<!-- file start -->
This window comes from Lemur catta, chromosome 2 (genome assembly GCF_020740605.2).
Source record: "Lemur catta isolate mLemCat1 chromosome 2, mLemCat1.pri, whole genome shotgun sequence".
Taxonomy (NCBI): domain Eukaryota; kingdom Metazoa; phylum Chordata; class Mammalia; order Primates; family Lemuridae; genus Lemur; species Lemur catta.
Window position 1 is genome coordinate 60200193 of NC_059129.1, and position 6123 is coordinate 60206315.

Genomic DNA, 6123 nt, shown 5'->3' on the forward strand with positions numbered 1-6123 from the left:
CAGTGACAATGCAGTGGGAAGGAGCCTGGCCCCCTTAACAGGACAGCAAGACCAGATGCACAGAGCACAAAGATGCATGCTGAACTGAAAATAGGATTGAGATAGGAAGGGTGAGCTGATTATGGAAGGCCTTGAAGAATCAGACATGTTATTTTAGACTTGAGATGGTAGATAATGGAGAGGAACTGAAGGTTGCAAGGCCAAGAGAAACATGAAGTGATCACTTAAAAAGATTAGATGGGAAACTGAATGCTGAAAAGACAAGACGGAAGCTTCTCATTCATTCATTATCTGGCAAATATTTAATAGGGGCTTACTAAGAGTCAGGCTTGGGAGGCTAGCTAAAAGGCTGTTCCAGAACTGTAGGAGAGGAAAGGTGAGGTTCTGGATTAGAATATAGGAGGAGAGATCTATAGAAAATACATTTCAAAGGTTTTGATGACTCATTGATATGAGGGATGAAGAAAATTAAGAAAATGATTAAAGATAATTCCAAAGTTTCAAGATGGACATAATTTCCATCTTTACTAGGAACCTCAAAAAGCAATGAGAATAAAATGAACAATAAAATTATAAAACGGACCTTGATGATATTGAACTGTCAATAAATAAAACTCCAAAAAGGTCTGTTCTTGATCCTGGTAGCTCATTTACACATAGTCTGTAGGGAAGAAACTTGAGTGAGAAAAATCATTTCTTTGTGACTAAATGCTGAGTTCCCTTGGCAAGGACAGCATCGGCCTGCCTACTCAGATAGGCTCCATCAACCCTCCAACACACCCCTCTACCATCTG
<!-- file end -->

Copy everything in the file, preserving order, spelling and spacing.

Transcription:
This window comes from Lemur catta, chromosome 2 (genome assembly GCF_020740605.2).
Source record: "Lemur catta isolate mLemCat1 chromosome 2, mLemCat1.pri, whole genome shotgun sequence".
Taxonomy (NCBI): domain Eukaryota; kingdom Metazoa; phylum Chordata; class Mammalia; order Primates; family Lemuridae; genus Lemur; species Lemur catta.
Window position 1 is genome coordinate 60200193 of NC_059129.1, and position 6123 is coordinate 60206315.

Genomic DNA, 6123 nt, shown 5'->3' on the forward strand with positions numbered 1-6123 from the left:
CAGTGACAATGCAGTGGGAAGGAGCCTGGCCCCCTTAACAGGACAGCAAGACCAGATGCACAGAGCACAAAGATGCATGCTGAACTGAAAATAGGATTGAGATAGGAAGGGTGAGCTGATTATGGAAGGCCTTGAAGAATCAGACATGTTATTTTAGACTTGAGATGGTAGATAATGGAGAGGAACTGAAGGTTGCAAGGCCAAGAGAAACATGAAGTGATCACTTAAAAAGATTAGATGGGAAACTGAATGCTGAAAAGACAAGACGGAAGCTTCTCATTCATTCATTATCTGGCAAATATTTAATAGGGGCTTACTAAGAGTCAGGCTTGGGAGGCTAGCTAAAAGGCTGTTCCAGAACTGTAGGAGAGGAAAGGTGAGGTTCTGGATTAGAATATAGGAGGAGAGATCTATAGAAAATACATTTCAAAGGTTTTGATGACTCATTGATATGAGGGATGAAGAAAATTAAGAAAATGATTAAAGATAATTCCAAAGTTTCAAGATGGACATAATTTCCATCTTTACTAGGAACCTCAAAAAGCAATGAGAATAAAATGAACAATAAAATTATAAAACGGACCTTGATGATATTGAACTGTCAATAAATAAAACTCCAAAAAGGTCTGTTCTTGATCCTGGTAGCTCATTTACACATAGTCTGTAGGGAAGAAACTTGAGTGAGAAAAATCATTTCTTTGTGACTAAATGCTGAGTTCCCTTGGCAAGGACAGCATCGGCCTGCCTACTCAGATAGGCTCCATCAACCCTCCAACACACCCCTCTACCATCTG